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  • Compulsory Liquidations


    A Compulsory Liquidation occurs where a Company is wound up by the Court. A Creditor issuing a Winding Up Petition is the most common reason for winding up a company through the Court. The Courts will generally seek to determine whether the Company is insolvent prior to making an Order.  A Company is deemed to be insolvent when it is unable to pay its debts as and when they fall due and/or its liabilities exceed its assets.  This is typically evidenced by an unsatisfied judgement debt, statutory demand or on a balance sheet basis.

    A petition must be lodged with the Court requesting the winding up of a Company.  The petitioner can be any of the following; the Company, the Directors, any Creditor of Creditors, a Contributory or Contributories, the Secretary of State, the Official receiver, Administrative Receiver, Administrator or Supervisor of a Company Voluntary Arrangement.

    Once a Winding Up Order has been made, the Company’s affairs will, in the first instance, be dealt with by the Official Receiver (a government organisation).

    Key facts:

    • This is a Court driven process.
    • The decision whether or not to wind-up the Company is made by the Court.  This contrasts to a Creditors’ Voluntary Liquidation (“CVL”) where the onus is placed on the Members.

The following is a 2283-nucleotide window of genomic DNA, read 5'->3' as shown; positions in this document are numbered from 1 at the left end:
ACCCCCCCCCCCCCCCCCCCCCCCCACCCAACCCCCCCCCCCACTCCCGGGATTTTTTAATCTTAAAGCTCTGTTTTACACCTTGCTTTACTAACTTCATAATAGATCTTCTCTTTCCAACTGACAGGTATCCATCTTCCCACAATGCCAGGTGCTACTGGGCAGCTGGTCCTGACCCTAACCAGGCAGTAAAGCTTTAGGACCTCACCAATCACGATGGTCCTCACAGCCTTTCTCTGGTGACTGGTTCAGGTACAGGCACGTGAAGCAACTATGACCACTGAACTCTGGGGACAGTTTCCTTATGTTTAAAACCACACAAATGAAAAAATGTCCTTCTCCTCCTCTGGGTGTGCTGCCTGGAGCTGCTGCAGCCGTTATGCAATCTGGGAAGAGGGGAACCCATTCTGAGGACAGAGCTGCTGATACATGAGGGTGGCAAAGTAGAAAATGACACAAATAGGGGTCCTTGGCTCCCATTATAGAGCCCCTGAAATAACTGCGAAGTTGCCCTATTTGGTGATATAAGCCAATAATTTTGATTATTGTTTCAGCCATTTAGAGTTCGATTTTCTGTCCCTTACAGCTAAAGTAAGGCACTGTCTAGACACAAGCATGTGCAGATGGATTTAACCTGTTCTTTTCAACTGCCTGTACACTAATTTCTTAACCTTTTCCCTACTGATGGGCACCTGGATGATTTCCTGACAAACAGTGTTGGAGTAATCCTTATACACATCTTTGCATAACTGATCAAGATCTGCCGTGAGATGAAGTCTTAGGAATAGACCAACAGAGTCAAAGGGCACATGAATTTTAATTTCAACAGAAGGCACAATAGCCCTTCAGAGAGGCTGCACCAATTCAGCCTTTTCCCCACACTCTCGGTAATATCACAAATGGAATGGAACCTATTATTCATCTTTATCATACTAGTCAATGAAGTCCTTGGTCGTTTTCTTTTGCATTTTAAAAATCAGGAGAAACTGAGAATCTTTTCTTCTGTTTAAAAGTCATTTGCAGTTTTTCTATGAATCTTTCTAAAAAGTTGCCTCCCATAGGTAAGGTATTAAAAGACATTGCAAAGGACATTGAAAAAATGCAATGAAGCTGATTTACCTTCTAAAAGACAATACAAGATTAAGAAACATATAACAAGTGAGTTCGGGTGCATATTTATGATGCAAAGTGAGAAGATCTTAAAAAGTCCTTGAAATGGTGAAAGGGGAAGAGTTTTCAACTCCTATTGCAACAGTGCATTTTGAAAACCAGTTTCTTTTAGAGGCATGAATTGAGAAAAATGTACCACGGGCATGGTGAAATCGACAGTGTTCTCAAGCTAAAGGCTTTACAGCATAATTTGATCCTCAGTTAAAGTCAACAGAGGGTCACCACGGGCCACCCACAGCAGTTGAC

• Once the Company is in Liquidation, responsibility over the Company’s assets and liabilities initially transfers to the Official Receiver, or on occasion to a specifically appointed Liquidator.
    • Directors’ have a fiduciary duty towards a Company and a responsibility to avoid wrongful trading.
    • The investigation into the conduct of the Directors and the trading of the Company is undertaken by a government appointed official; the Official Receiver.
    • The Director(s) are allowed to start trading through another Company subject to certain restrictions.

    How we can help:

    • We will arrange a free initial consultation with the instructing party, whether it is a Creditor, Director, Shareholder or other.
    • Evaluate the circumstances and provide appropriate and bespoke recommendations.
    • Explain the process in detail and answer any questions or concerns.
    • Assist in the preparation of the statutory forms and recommend solicitors or agents where appropriate.
    • Arrange for a member of our firm to act as Liquidator if so appointed by the Court and/or Creditors.